Pycnogenol Not Related to Negative Pink Bark, Heart-Health Study

October 5, 2010

A study published in the Archives of Internal Medicine last week found that "pine bark extract" does not influence human risk of heart disease. But which pine bark extract was it referring to?

A study published in the Archives of Internal Medicine last week, which found that “pine bark extract” does not influence human risk of heart disease, is creating a lot of noise.

In the randomized study on 130 individuals at risk of heart disease, Stanford University researchers assigned subjects to placebo or 200 mg of Toyo-FVG, a pine bark extract supplied by Toyo Bio-Pharma (Los Angeles).

Blood pressure and other heart-health biomarkers were measured at 6 and 12 weeks, and no statistically significant differences in these markers were observed.

What’s more is that media reports have associated the results of the Toyo-FVG study with Pycnogenol brand French maritime pine bark-an association that appears unwarranted.

In an interview with Nutritional Outlook, Horphag Research (Geneva), the world’s exclusive supplier of Pycnogenol, contended that Toyo-FVG is, in fact, quite different in composition.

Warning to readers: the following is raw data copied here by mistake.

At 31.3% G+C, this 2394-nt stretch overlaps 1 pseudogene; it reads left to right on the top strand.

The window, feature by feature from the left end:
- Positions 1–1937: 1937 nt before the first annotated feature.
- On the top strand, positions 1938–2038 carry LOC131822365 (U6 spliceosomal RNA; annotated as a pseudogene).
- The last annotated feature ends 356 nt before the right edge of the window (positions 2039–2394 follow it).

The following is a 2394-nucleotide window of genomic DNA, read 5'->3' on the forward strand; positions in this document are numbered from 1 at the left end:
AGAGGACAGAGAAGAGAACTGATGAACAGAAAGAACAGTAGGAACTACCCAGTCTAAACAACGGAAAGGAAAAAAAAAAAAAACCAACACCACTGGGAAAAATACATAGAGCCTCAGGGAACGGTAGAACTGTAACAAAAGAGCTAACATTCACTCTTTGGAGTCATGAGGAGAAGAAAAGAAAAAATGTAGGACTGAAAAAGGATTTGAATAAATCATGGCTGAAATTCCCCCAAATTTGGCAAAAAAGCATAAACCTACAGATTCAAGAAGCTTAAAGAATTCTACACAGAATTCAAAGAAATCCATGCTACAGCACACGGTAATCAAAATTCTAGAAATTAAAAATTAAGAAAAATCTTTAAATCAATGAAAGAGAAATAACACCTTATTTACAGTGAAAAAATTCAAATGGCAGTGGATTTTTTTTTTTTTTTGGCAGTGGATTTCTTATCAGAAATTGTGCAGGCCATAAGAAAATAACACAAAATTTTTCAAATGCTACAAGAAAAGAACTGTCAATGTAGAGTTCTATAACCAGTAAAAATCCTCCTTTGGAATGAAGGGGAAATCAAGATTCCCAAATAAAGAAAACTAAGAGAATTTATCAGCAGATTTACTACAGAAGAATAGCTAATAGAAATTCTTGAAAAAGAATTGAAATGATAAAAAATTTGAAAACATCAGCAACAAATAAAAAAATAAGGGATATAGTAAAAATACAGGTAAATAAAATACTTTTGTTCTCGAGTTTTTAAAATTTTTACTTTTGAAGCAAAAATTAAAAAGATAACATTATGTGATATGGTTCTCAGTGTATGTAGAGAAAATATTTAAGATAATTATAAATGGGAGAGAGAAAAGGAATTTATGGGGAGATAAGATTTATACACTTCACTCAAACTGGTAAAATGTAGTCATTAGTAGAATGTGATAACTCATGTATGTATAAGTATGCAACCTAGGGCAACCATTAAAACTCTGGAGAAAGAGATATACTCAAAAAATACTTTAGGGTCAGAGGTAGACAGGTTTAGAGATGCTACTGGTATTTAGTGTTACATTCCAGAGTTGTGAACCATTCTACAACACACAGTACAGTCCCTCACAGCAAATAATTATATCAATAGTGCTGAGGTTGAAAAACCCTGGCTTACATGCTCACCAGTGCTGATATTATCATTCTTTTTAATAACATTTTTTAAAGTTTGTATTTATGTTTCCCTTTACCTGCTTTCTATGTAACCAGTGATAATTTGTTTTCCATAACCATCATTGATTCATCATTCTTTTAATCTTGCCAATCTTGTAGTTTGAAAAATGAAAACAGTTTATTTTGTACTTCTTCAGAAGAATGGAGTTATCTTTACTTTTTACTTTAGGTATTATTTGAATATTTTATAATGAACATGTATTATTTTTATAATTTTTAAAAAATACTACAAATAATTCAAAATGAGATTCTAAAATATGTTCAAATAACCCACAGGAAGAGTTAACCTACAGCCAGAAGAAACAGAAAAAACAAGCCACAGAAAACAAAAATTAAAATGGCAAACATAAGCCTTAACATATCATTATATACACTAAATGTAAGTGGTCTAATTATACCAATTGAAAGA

“Toyo pine bark is not manufactured according to specifications of the United States Pharmacopeia (USP) for maritime pine extract,” said Frank Schonlau, PhD, director of scientific communications at Horphag Research, noting that its antioxidant content (by way of procyanidins) is not the same. “USP requires a standardization to 70% of procyanidins, but Toyo pine bark only bears 40% procyanidins.”

Schonlau also noted that key components of Pycnogenol are “completely absent” in Toyo-FVG. “Taxifolin is a major monomeric compound very typical for French maritime pine bark extract,” said Schonlau. “Its complete absence in Toyo’s pine bark raises questions on the origin.”

In defending the credibility of Pycnogenol, Horphag Research points to more than two dozen clinical trials in which the ingredient was shown to support heart health. In one six-month, double-blind, placebo-controlled trial, 155 Taiwanese perimenopausal women were given 200 mg of Pycnogenol or placebo. The treatment “showed statistically significant reductions of diastolic and systolic blood pressure,” said Schonlau. 

“Horphag Research welcomes this study as it clearly shows that other pine bark extracts cannot relate to the extensive scientific portfolio of Pycnogenol, and that, in this particular case, they don’t work,” said Victor Ferrari, Horphag Research CEO.